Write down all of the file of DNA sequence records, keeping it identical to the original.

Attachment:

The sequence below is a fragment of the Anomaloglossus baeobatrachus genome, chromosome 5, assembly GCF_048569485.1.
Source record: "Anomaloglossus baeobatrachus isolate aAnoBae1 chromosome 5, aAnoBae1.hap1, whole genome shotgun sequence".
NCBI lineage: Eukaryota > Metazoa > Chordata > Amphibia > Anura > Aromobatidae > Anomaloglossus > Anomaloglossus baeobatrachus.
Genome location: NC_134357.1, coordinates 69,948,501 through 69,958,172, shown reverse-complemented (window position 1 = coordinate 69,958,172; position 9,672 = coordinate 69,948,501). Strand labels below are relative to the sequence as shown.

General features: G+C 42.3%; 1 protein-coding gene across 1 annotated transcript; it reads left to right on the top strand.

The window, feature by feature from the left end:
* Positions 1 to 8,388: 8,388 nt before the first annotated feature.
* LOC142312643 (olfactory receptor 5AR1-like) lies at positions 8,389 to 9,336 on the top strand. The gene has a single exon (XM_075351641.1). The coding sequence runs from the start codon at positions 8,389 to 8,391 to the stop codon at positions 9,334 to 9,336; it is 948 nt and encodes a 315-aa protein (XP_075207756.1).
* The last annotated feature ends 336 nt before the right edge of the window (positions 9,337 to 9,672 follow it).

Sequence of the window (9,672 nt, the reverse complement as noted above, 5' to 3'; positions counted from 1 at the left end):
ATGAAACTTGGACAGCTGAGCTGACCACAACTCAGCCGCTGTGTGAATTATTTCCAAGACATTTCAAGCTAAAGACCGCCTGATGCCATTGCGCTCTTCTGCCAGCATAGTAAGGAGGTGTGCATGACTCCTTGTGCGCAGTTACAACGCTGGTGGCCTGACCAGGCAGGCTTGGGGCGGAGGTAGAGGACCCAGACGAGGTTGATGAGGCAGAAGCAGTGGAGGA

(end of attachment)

The sequence below is a fragment of the Anomaloglossus baeobatrachus genome, chromosome 5, assembly GCF_048569485.1.
Source record: "Anomaloglossus baeobatrachus isolate aAnoBae1 chromosome 5, aAnoBae1.hap1, whole genome shotgun sequence".
NCBI lineage: Eukaryota > Metazoa > Chordata > Amphibia > Anura > Aromobatidae > Anomaloglossus > Anomaloglossus baeobatrachus.
Genome location: NC_134357.1, coordinates 69,948,501 through 69,958,172, shown reverse-complemented (window position 1 = coordinate 69,958,172; position 9,672 = coordinate 69,948,501). Strand labels below are relative to the sequence as shown.

General features: G+C 42.3%; 1 protein-coding gene across 1 annotated transcript; it reads left to right on the top strand.

The window, feature by feature from the left end:
* Positions 1 to 8,388: 8,388 nt before the first annotated feature.
* LOC142312643 (olfactory receptor 5AR1-like) lies at positions 8,389 to 9,336 on the top strand. The gene has a single exon (XM_075351641.1). The coding sequence runs from the start codon at positions 8,389 to 8,391 to the stop codon at positions 9,334 to 9,336; it is 948 nt and encodes a 315-aa protein (XP_075207756.1).
* The last annotated feature ends 336 nt before the right edge of the window (positions 9,337 to 9,672 follow it).

Sequence of the window (9,672 nt, the reverse complement as noted above, 5' to 3'; positions counted from 1 at the left end):
ATGAAACTTGGACAGCTGAGCTGACCACAACTCAGCCGCTGTGTGAATTATTTCCAAGACATTTCAAGCTAAAGACCGCCTGATGCCATTGCGCTCTTCTGCCAGCATAGTAAGGAGGTGTGCATGACTCCTTGTGCGCAGTTACAACGCTGGTGGCCTGACCAGGCAGGCTTGGGGCGGAGGTAGAGGACCCAGACGAGGTTGATGAGGCAGAAGCAGTGGAGGA